Someone I once knew used the phrase “fearless gratitude” as her mantra. She was a vibrant girl whom I treasured and I honestly can say she did live fearlessly grateful. She loved life and she was thankful for her place in life. And I held this girl to such prestige for those very reasons.
I knew this girl during some of my more gloomy days when I struggled to be both fearless and grateful. I marveled at her perseverance towards positivity even when times were tough. I watched from a distance and wanted to be more like her. I grew closer to her, hoping some of her resolve would rub off on me. She was a role model to me as I sat in my shade, and I yearned to live with fearless gratitude one day as well.
Over the years, I catch myself thinking back on how I idolized this girl. When a difficult situation arises and I find myself drawing back into the shadows I think of her. I think of her continuous smile, constant air of happiness, and ease of brushing things off her shoulders. And so I choose to say, “No. Not today. Today I’m going to live in fearless gratitude.” And I do — I change my thoughts and find strength in the silver linings of situations.
Yet sometimes I need more assistance than just my own convictions. And today was one of those days.
About a month ago I received a phone call from my physician in regards to my annual physical. She opted to call me personally rather than let me read her findings online because she has experience with my anxiety issues. Bless her heart. She began the conversation calmly, saying, “I want you to stay calm and take a seat.” I was already seated, but my heart started to race.
She continued to tell me that my Pap test had found abnormal cells.
I had never received failed test results before, whether health-wise, professionally, or even in school. I didn’t know how to react.
I’m sure she told me more, but my mind was jumping a thousand steps ahead already. I was 10 tabs into Web MD when she asked me if I was okay.
Okay? That word crept at the edges of my thoughts: precancerous.
“I will be,” I answered. “What’s my next plan of action? What do I need to do?”
My physician said she had already placed a referral into our local gynecological health system to quicken the process of treatment. She wanted me to have the cells removed as soon as possible. I tried to take this as a compliment, but all the while I was questioning why she felt that urgency.
From one call to the next, I jumped on the line to schedule the next appointment. Speaking with the gynecological office, the receptionist recommended I have a second opinion done prior to scheduling the removal procedure. I agreed but also moved to schedule the colposcopy as well since there seemed to be a waiting list already. Better safe than sorry.
After being given the same results at my second appointment, I moved through the next two weeks with “FEBRUARY 14” triple-circled on my calendar. I’ve never been a fan of Valentine’s Day, but this year’s reason far-outreached my usual disdainful criticism of the Hallmark holiday.
I spent the days leading up to the next appointment building my strength. I spoke with friends who had gone through something similar. I Googled every term I could remember being said concerning the issue. And I attempted to remain strong inwardly and outwardly.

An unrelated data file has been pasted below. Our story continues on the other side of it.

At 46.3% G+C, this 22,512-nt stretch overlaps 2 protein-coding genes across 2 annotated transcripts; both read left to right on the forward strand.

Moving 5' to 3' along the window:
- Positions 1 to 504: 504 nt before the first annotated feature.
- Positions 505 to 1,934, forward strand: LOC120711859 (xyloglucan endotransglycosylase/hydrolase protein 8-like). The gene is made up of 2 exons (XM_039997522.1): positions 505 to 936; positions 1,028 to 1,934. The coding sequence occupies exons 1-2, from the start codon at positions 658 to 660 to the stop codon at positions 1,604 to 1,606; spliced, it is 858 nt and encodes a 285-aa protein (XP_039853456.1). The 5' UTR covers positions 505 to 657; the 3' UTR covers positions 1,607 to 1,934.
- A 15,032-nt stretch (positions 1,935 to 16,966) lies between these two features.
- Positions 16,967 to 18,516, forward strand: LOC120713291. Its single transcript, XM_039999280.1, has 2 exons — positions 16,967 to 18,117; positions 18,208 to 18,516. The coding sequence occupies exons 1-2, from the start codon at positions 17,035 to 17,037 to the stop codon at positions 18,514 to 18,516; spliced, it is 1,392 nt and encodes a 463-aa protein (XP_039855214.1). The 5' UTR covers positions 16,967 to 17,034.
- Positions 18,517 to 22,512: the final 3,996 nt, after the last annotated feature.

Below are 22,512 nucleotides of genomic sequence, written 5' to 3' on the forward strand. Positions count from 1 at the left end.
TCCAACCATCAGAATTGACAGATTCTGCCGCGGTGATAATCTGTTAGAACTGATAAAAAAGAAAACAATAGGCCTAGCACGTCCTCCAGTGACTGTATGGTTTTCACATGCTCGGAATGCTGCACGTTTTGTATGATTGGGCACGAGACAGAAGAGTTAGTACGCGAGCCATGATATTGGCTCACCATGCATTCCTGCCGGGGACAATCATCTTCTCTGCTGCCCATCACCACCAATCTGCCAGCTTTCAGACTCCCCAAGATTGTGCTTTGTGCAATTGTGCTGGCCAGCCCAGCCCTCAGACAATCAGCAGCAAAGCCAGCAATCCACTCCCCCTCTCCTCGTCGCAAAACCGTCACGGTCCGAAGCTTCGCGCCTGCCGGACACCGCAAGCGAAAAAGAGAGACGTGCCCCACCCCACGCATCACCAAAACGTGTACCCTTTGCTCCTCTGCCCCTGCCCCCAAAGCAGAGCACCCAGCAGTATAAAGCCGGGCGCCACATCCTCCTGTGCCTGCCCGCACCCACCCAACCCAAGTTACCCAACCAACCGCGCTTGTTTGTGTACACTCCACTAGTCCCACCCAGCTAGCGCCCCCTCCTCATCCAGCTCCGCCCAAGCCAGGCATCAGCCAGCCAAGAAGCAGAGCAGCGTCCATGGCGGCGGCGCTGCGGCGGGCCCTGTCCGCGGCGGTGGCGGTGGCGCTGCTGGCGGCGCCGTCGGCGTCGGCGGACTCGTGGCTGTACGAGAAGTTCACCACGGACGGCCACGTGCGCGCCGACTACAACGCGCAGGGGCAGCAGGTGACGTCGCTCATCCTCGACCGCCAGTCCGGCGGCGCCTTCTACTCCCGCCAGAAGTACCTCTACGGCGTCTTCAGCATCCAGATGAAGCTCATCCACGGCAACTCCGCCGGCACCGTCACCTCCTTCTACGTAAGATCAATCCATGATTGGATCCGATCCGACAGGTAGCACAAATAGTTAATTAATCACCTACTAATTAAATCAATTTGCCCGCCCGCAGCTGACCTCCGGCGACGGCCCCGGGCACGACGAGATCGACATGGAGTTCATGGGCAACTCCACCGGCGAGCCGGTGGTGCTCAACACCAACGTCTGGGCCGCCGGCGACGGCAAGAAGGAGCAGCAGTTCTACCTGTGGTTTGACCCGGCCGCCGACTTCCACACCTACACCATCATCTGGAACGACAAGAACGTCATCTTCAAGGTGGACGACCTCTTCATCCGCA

Overall, I felt ready for my Valentine’s Day date.
The morning of my appointment, a slew of text messages provided strength and comfort to me as I mentally prepared for the unknown. I had learned over the past few weeks that the procedure was relatively common. Perhaps not for women as young as myself, but a number of ladies I had spoken to had received similar results throughout their years of the Pap test. I also had heard what to expect in terms of the procedure and after effects. By the time 10:30am rolled around, I swallowed 8 aspirin and was ready to get ‘er done.
Fortunately the procedure passed uneventfully. There was some discomfort, but overall I was in and out quickly. The doctor walked me through the process as she went along so I knew when to expect pain and when to breathe. I even made a joke here and there, in between my nervous finger-wringing and toe-tapping.
Once released, I found another slew of messages awaiting me. “How’d it go?” “Are you okay?” “I love you.”
Similar to when I received that first phone call from my physician, my heart began to beat faster. But for a whole different reason.
I am so grateful to the beautiful people who not only reached out to me today, but who have provided assurance, encouragement, and love over the past few weeks. Though I realize that my procedure was not as serious as it could have been, receiving news containing the phrase, “precancerous” is horrifying.
I am grateful to my husband for his persistence in being by my side throughout the past month. I am grateful to my parents for their care and support. I am grateful to the girls who prayed relentlessly for positive results and quick healing. I am grateful to the ladies who took time out of their day to bring dinner and laughs to the house. I am grateful for all the thoughts, words, and hugs. (And coffee — I am very grateful for the coffee, Toto.)
And I am grateful for that girl from years ago who taught me how to live in fearless gratitude. Without continuously saying that phrase in my mind, I would not be as readily able to see the positives in my life when the negatives rear their ugly heads. Strength comes in as many facets as blessings, one just has to be willing to shine a light of the darkness.
I am also blessed to have tribes who pick me up when I am down and carry me to a brighter light when I find myself blinded. With my tribes, I was able to walk into the procedure today with my head held high, fearless.
Today, I lived in fearless gratitude to those God has placed in my life. And I could not be more humbled or honored to be surrounded by these courageous and loving people.
I am one blessed girl.